Jump to content

Talk:Technical decision making/Community representation

About this board

"Community" vs. "Stakeholder" representation

Xover (talkcontribs)

I don't think the current conceptualisation as "Community representation" is optimal (in fact, I think it's a very bad idea but I'm trying to be politic :))

To avoid going all abstract and theoretical, let's use the internal representation as a comparison: every conceivable internal stakeholder is represented down to the individual team level (so much so that two teams actually have the same representative because sending two just wouldn't make sense). WMDE is represented by people from no less than three teams.

Is "the Community" really one monolithic stakeholder in technical decisions? Does "the Community" really have one monolithic set of priorities, interests, and skills??

Are people with +2 and at least one commit in the last 12 months really representative of "the Community"?

I would assert that this needs to be based on a stakeholder analysis (possibly just an informal ad hoc one, but it'd probably be smart to document it publicly on-wiki), to identify 1) what sensible categories and groups can the community be divided into that have somewhat coincident interests and perspectives, and 2) how can we ensure those subdivisions are represented in technical decisions.

For example, each of the sister projects will have different stakes, priorities, and perspectives: Commons will care about things affecting Upload Wizard, Multimedia in a broad sense, and structured data, where Wikipedia will have those things way down on their priorities list. Wikipedia uses templates partially to standardise their content to a house style, while Wikisource uses templates to enable flexibility and easy divergence (they reproduce external formatting and layout from paper books). Wikisource is entirely dependent on Proofread Page for their core workflow, but no other project uses it (the extension is Wikisource to a large degree). I don't know Wiktionary very well, but I do know they use MediaWiki in a completely different way from say Wikipedia (even just basic stuff like not auto-capitalising the first letter of pages).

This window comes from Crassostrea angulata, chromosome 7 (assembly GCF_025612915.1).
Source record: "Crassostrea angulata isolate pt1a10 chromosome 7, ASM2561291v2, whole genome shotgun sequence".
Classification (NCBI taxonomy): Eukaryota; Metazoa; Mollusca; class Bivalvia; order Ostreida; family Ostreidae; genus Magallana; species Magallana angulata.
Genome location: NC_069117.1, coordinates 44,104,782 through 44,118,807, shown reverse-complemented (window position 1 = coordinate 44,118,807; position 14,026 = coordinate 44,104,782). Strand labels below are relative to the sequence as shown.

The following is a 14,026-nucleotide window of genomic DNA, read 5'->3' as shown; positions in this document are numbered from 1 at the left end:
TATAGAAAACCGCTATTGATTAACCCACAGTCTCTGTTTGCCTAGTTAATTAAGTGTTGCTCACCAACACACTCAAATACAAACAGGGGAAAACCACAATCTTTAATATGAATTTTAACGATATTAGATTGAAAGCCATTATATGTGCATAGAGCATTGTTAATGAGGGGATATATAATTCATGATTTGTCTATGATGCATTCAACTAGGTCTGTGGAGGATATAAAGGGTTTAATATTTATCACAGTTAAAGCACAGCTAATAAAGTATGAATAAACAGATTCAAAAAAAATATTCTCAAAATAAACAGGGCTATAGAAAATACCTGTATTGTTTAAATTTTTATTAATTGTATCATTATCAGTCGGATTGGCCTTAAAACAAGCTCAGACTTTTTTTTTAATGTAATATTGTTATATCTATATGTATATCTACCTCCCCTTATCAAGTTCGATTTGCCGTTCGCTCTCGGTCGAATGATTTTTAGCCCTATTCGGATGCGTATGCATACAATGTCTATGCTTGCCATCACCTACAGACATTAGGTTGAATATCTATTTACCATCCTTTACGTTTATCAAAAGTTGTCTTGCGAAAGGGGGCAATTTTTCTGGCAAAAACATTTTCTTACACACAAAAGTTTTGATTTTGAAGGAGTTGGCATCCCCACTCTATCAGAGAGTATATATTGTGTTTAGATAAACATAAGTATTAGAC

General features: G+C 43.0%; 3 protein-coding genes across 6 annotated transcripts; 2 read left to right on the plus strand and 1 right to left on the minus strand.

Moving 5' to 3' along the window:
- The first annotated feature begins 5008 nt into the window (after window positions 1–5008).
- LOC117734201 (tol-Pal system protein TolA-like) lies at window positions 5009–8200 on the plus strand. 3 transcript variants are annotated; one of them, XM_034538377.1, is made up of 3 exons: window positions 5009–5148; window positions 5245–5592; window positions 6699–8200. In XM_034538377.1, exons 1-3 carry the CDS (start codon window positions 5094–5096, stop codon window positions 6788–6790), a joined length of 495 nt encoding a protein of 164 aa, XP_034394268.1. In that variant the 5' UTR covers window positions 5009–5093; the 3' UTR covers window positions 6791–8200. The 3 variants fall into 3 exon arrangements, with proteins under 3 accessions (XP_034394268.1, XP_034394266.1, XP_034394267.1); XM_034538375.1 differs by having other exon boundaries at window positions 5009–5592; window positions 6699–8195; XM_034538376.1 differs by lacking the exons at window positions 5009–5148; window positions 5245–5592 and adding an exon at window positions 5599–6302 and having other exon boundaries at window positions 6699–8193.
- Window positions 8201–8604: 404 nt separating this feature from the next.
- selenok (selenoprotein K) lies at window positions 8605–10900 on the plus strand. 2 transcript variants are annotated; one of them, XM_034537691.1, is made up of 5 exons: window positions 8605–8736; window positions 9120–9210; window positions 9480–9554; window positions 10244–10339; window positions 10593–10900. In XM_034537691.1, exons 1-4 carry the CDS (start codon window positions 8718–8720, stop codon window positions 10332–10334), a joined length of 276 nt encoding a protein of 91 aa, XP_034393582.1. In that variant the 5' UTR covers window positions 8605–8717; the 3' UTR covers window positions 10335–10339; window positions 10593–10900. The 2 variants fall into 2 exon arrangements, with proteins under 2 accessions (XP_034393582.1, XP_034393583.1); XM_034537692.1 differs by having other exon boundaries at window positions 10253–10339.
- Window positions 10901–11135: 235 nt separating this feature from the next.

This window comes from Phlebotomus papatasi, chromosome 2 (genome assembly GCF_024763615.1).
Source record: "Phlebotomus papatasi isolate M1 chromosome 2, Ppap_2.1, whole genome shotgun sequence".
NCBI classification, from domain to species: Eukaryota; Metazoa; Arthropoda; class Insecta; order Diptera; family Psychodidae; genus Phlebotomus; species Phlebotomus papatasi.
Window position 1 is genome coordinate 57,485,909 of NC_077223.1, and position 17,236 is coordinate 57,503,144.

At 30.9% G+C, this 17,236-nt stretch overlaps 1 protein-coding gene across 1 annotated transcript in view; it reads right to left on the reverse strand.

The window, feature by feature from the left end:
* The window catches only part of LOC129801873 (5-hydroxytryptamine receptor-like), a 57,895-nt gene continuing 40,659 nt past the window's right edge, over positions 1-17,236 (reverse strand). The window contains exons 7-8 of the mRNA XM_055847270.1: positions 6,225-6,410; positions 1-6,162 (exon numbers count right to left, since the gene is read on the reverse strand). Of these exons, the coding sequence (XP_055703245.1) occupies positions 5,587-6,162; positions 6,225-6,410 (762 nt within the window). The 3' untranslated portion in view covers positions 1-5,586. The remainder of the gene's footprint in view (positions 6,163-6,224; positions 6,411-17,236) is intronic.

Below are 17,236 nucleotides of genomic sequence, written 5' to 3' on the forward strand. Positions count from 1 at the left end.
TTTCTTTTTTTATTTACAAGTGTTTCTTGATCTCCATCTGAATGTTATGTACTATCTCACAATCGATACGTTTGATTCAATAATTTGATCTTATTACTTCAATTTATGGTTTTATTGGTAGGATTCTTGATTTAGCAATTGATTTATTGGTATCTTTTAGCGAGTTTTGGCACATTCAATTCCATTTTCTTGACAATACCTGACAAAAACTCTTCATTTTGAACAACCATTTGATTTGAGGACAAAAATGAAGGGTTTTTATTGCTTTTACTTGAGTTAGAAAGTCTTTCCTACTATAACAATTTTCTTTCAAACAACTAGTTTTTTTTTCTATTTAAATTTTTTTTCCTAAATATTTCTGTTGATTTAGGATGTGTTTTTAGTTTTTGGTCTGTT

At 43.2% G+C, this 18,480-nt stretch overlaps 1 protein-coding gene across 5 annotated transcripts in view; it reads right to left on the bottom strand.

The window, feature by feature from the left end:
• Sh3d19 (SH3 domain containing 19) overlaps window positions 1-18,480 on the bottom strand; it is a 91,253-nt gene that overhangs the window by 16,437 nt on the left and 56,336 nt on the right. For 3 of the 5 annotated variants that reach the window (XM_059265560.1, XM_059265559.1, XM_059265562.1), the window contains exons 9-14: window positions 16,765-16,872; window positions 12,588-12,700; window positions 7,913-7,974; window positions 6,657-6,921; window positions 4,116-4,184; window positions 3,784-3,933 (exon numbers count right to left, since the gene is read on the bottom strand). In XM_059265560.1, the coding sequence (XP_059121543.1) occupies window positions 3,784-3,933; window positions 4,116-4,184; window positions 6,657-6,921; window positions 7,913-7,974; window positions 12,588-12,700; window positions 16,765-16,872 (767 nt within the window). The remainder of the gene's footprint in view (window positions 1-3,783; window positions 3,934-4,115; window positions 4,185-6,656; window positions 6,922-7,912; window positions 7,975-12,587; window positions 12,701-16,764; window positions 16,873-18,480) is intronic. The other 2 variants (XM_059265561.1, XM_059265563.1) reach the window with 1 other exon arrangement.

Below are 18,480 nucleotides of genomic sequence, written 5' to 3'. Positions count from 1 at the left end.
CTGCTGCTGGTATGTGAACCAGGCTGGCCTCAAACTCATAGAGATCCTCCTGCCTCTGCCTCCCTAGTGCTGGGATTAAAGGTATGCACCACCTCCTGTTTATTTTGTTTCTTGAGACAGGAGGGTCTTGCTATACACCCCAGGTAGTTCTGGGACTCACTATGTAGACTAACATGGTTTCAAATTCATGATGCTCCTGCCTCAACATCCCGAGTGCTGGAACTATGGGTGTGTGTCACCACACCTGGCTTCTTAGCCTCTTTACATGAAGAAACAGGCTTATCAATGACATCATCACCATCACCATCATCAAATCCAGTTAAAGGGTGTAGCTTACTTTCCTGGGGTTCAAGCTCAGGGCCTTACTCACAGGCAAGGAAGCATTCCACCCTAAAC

Despite being a primarily technical person and falling into the broad category "developer", I work almost entirely on-wiki with templates, Lua modules, Gadgets, User scripts, the various sources of stylesheets, technical writing (local docs etc.), and various bots and Toolforge-hosted tools. And while I love those volunteers that have +2 and commit regularly (they certainly don't get enough credit!), I don't feel they represent my interests or perspective particularly well. In fact, the +2/commits requirement feels exclusionary and alienating to me and I hope you'll simply remove it. There are a lot of technical contributors like that who'll never have +2, but who still have a unique perspective to inform issues before the TDF.

I think at a minimum the TDF should seek to have representation covering each of the sister projects; with Commons an especially critical project. Wikidata is presumably already covered through WMDE, at least partially. I think non-English / multilingual / minority languages is a possible category, since these face unique challenges deeply affected by technical decisions (translation, i18n, RTL, Language Team / ULS; and since they are often very small communities they need efficient and off-the-shelf solutions for stuff English Wikipedia can do on its own).

And I think primarily on-wiki developers / technical contributors is an important group to have represented.